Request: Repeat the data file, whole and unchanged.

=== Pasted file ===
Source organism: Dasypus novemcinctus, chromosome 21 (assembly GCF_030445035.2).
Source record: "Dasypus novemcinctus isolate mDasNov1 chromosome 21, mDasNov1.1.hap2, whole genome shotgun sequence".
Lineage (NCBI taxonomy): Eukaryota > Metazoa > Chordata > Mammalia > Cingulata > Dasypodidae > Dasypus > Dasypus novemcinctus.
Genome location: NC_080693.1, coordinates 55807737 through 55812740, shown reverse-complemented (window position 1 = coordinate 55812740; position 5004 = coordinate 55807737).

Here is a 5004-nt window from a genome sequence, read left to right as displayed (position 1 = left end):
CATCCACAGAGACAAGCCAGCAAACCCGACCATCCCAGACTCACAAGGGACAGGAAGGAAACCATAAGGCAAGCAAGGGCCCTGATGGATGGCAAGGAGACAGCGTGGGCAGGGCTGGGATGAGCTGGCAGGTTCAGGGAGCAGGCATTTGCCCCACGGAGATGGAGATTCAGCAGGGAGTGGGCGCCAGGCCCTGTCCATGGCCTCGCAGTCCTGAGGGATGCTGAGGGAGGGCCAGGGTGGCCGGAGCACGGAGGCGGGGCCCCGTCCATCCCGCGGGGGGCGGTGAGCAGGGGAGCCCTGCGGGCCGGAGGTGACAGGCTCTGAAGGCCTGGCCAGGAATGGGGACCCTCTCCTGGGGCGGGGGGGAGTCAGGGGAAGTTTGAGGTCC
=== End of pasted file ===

Source organism: Dasypus novemcinctus, chromosome 21 (assembly GCF_030445035.2).
Source record: "Dasypus novemcinctus isolate mDasNov1 chromosome 21, mDasNov1.1.hap2, whole genome shotgun sequence".
Lineage (NCBI taxonomy): Eukaryota > Metazoa > Chordata > Mammalia > Cingulata > Dasypodidae > Dasypus > Dasypus novemcinctus.
Genome location: NC_080693.1, coordinates 55807737 through 55812740, shown reverse-complemented (window position 1 = coordinate 55812740; position 5004 = coordinate 55807737).

Here is a 5004-nt window from a genome sequence, read left to right as displayed (position 1 = left end):
CATCCACAGAGACAAGCCAGCAAACCCGACCATCCCAGACTCACAAGGGACAGGAAGGAAACCATAAGGCAAGCAAGGGCCCTGATGGATGGCAAGGAGACAGCGTGGGCAGGGCTGGGATGAGCTGGCAGGTTCAGGGAGCAGGCATTTGCCCCACGGAGATGGAGATTCAGCAGGGAGTGGGCGCCAGGCCCTGTCCATGGCCTCGCAGTCCTGAGGGATGCTGAGGGAGGGCCAGGGTGGCCGGAGCACGGAGGCGGGGCCCCGTCCATCCCGCGGGGGGCGGTGAGCAGGGGAGCCCTGCGGGCCGGAGGTGACAGGCTCTGAAGGCCTGGCCAGGAATGGGGACCCTCTCCTGGGGCGGGGGGGAGTCAGGGGAAGTTTGAGGTCC